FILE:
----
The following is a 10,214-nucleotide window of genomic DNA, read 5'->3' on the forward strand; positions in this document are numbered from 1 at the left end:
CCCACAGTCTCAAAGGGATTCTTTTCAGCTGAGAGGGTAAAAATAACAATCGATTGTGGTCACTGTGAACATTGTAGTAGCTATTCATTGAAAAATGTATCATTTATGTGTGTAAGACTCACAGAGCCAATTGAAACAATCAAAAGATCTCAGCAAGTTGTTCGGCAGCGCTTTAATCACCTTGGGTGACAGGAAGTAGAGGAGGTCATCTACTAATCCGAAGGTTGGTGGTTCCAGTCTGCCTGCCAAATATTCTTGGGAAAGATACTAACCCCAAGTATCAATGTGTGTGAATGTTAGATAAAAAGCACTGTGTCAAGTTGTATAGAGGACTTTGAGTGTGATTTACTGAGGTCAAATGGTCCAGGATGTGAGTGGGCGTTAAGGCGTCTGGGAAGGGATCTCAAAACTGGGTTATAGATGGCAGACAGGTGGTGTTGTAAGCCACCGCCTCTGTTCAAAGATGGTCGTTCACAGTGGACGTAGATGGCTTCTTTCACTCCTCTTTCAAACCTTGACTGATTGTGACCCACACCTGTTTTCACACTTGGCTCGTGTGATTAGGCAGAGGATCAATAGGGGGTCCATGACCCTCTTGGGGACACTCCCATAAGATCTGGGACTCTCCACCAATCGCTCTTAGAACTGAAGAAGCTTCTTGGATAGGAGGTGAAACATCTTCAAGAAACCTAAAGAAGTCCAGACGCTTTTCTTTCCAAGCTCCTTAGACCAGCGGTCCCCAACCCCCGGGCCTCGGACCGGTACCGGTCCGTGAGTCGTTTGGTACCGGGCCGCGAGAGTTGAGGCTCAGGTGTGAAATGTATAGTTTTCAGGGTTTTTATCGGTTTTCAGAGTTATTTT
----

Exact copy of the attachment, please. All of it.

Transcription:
The following is a 10,214-nucleotide window of genomic DNA, read 5'->3' on the forward strand; positions in this document are numbered from 1 at the left end:
CCCACAGTCTCAAAGGGATTCTTTTCAGCTGAGAGGGTAAAAATAACAATCGATTGTGGTCACTGTGAACATTGTAGTAGCTATTCATTGAAAAATGTATCATTTATGTGTGTAAGACTCACAGAGCCAATTGAAACAATCAAAAGATCTCAGCAAGTTGTTCGGCAGCGCTTTAATCACCTTGGGTGACAGGAAGTAGAGGAGGTCATCTACTAATCCGAAGGTTGGTGGTTCCAGTCTGCCTGCCAAATATTCTTGGGAAAGATACTAACCCCAAGTATCAATGTGTGTGAATGTTAGATAAAAAGCACTGTGTCAAGTTGTATAGAGGACTTTGAGTGTGATTTACTGAGGTCAAATGGTCCAGGATGTGAGTGGGCGTTAAGGCGTCTGGGAAGGGATCTCAAAACTGGGTTATAGATGGCAGACAGGTGGTGTTGTAAGCCACCGCCTCTGTTCAAAGATGGTCGTTCACAGTGGACGTAGATGGCTTCTTTCACTCCTCTTTCAAACCTTGACTGATTGTGACCCACACCTGTTTTCACACTTGGCTCGTGTGATTAGGCAGAGGATCAATAGGGGGTCCATGACCCTCTTGGGGACACTCCCATAAGATCTGGGACTCTCCACCAATCGCTCTTAGAACTGAAGAAGCTTCTTGGATAGGAGGTGAAACATCTTCAAGAAACCTAAAGAAGTCCAGACGCTTTTCTTTCCAAGCTCCTTAGACCAGCGGTCCCCAACCCCCGGGCCTCGGACCGGTACCGGTCCGTGAGTCGTTTGGTACCGGGCCGCGAGAGTTGAGGCTCAGGTGTGAAATGTATAGTTTTCAGGGTTTTTATCGGTTTTCAGAGTTATTTT